7/10 of an inch of rain in about 10 minutes. The worst time of year for heavy rains like this, all this freshly worked soil. Could be worse. I can see water standing in the fields already, I can see where it’s run through the fields. Some small, shallow gully’s, but it hasn’t really hurt much. It will soak in quick. Ended up with 1.1 inches of rain total. Looking at weather maps, there was a narrow band of us that got over an inch. Most people only had half an inch.

The next morning I did Computer stuff in the morning, made maps for the co-op for spraying, made a Menards and Fleet Farm run, refilled LP tanks for the BBQ grill, took the maps to the Co-op in Plainview, made a few phone calls, picked up three more bags of corn seed just in case I run out, and check township roads for new rock.

Unloaded the truck, set up straw bales for garden, and spend some time watching the chicks.

We moved them into the bigger pen yesterday.

I spent Friday morning at my moms, delivered Straw Friday afternoon and saw baby goats there. All the neighbors are out in the field and I still think my fields are too wet.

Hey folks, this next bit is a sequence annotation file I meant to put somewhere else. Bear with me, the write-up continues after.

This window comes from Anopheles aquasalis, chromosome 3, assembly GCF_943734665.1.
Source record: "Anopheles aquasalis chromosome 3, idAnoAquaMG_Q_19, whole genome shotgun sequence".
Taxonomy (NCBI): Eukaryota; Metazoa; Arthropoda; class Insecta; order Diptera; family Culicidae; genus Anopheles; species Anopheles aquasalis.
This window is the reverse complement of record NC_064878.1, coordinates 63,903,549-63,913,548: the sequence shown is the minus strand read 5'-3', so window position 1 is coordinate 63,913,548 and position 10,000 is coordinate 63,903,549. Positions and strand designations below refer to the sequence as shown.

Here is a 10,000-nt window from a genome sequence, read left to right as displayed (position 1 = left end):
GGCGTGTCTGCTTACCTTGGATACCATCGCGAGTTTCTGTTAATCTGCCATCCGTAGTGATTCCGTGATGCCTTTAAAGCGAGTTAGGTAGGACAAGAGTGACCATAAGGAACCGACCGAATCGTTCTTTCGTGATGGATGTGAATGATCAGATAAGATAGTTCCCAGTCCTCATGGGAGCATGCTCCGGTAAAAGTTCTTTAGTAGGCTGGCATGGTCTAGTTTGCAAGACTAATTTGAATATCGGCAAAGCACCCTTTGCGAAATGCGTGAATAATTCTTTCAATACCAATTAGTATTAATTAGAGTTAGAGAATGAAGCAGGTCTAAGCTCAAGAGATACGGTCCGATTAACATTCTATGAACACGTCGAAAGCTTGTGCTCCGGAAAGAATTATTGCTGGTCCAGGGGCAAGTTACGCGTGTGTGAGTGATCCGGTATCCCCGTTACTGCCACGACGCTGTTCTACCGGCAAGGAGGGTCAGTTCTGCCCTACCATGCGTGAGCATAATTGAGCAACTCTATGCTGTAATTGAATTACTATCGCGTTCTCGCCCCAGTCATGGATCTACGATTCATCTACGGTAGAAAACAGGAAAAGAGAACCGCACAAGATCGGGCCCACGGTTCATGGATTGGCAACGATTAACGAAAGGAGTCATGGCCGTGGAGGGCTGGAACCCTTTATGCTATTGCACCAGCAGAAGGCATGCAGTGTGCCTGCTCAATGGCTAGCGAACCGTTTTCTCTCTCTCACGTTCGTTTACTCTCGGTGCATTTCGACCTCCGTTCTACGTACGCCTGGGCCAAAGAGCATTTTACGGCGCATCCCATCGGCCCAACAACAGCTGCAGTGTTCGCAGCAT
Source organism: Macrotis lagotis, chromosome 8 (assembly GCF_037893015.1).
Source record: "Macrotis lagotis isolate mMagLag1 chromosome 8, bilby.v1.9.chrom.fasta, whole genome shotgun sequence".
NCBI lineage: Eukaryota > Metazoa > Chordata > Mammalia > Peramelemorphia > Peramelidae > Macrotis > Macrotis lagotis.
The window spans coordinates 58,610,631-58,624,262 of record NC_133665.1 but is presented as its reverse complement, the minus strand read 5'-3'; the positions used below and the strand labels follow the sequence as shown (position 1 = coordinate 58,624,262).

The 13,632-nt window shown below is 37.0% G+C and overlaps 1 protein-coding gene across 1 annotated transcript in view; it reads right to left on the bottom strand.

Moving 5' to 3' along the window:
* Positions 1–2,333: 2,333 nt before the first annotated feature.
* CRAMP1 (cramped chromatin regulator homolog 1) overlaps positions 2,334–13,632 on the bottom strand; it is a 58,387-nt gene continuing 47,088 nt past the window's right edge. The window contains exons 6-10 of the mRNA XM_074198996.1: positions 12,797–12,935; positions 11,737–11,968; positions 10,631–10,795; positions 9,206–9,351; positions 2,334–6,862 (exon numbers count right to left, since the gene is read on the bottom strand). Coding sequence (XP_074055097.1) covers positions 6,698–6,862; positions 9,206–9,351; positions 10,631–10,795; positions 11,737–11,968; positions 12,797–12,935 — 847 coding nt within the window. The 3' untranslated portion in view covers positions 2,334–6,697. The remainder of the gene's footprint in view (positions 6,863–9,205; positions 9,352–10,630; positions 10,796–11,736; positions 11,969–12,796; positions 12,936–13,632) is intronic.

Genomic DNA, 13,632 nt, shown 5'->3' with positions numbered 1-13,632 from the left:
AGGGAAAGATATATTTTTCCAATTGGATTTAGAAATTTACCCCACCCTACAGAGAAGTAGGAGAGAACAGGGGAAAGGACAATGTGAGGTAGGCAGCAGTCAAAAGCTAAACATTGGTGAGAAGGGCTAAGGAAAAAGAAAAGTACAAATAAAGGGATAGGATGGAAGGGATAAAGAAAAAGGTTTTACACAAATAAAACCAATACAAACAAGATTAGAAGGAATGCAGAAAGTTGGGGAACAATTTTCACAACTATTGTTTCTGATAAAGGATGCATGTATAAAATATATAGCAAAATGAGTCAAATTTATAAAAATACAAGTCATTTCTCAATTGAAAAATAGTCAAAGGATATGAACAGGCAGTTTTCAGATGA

Saturday morning had someone pick up straw, then delivered Straw to Winona and had our first meal out in over a year at a little bar in Wikota MN. Our first meal out should have been better than this…

Finished planting corn, did some fieldwork, and had friends out for pizza on the deck. First time for pizza with friends in over a year. 

Talking rain Sunday. 

I go to mom’s in the morning again, rain isn’t predicted until 4 o’clock Sunday. I rent 10 acres down the road; I got that dug up and a couple fields at home dug up, so the spring flush of weeds has been dug up at least once in every field.

I’m racing a rainstorm again even though no rain is predicted until 11 o’clock PM. It’s 2:00 PM. Darn weathermen…

Daughter is home alone when I see some big lightning strikes. I head for home. Power is out; fuse on pole blown meaning lightning hit a line fairly close. Rain amounts to 15 drops. Didn’t I just tell daughter that storms don’t usually cause power outages? How rare that really is? Thanks Lightning.

Soybean fertilizer next. 

What’s the biggest hail storm you’ve been in?

Planting Corn

This week’s farm report comes to us from Ben.

Been having some nice rain the last few days. Over an inch now, plus the heat and humidity and we’re almost 200 Growing Degree Units (GDU’s) above normal. I figured we were behind, but we got that warm weather back in April. Crops have almost all emerged, and things are off to a good start.